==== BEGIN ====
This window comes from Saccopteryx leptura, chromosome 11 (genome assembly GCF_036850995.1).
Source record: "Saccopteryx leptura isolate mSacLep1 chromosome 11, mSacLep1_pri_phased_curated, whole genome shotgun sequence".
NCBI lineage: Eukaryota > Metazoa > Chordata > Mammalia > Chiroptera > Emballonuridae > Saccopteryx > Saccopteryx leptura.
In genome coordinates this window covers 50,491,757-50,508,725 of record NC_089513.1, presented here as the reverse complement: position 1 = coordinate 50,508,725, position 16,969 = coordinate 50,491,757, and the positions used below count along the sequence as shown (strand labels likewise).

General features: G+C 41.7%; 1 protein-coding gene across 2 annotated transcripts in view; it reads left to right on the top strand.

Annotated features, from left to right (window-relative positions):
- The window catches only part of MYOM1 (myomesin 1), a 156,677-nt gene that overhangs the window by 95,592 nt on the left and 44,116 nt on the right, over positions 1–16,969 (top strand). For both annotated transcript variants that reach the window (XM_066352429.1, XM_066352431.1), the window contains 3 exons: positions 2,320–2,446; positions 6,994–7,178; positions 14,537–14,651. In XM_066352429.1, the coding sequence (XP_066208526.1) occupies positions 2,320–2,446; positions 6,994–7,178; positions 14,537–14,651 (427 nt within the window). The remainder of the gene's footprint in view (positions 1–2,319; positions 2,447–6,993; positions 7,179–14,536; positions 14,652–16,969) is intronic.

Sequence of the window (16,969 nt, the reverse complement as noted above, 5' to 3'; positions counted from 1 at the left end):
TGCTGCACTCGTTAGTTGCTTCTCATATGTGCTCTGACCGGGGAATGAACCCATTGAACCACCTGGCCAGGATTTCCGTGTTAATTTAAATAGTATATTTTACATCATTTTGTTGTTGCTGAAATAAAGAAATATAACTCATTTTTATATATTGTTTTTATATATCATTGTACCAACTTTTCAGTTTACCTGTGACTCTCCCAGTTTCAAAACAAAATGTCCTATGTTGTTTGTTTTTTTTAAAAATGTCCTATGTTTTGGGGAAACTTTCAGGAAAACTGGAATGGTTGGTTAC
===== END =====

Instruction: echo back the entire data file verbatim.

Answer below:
This window comes from Saccopteryx leptura, chromosome 11 (genome assembly GCF_036850995.1).
Source record: "Saccopteryx leptura isolate mSacLep1 chromosome 11, mSacLep1_pri_phased_curated, whole genome shotgun sequence".
NCBI lineage: Eukaryota > Metazoa > Chordata > Mammalia > Chiroptera > Emballonuridae > Saccopteryx > Saccopteryx leptura.
In genome coordinates this window covers 50,491,757-50,508,725 of record NC_089513.1, presented here as the reverse complement: position 1 = coordinate 50,508,725, position 16,969 = coordinate 50,491,757, and the positions used below count along the sequence as shown (strand labels likewise).

General features: G+C 41.7%; 1 protein-coding gene across 2 annotated transcripts in view; it reads left to right on the top strand.

Annotated features, from left to right (window-relative positions):
- The window catches only part of MYOM1 (myomesin 1), a 156,677-nt gene that overhangs the window by 95,592 nt on the left and 44,116 nt on the right, over positions 1–16,969 (top strand). For both annotated transcript variants that reach the window (XM_066352429.1, XM_066352431.1), the window contains 3 exons: positions 2,320–2,446; positions 6,994–7,178; positions 14,537–14,651. In XM_066352429.1, the coding sequence (XP_066208526.1) occupies positions 2,320–2,446; positions 6,994–7,178; positions 14,537–14,651 (427 nt within the window). The remainder of the gene's footprint in view (positions 1–2,319; positions 2,447–6,993; positions 7,179–14,536; positions 14,652–16,969) is intronic.

Sequence of the window (16,969 nt, the reverse complement as noted above, 5' to 3'; positions counted from 1 at the left end):
TGCTGCACTCGTTAGTTGCTTCTCATATGTGCTCTGACCGGGGAATGAACCCATTGAACCACCTGGCCAGGATTTCCGTGTTAATTTAAATAGTATATTTTACATCATTTTGTTGTTGCTGAAATAAAGAAATATAACTCATTTTTATATATTGTTTTTATATATCATTGTACCAACTTTTCAGTTTACCTGTGACTCTCCCAGTTTCAAAACAAAATGTCCTATGTTGTTTGTTTTTTTTAAAAATGTCCTATGTTTTGGGGAAACTTTCAGGAAAACTGGAATGGTTGGTTAC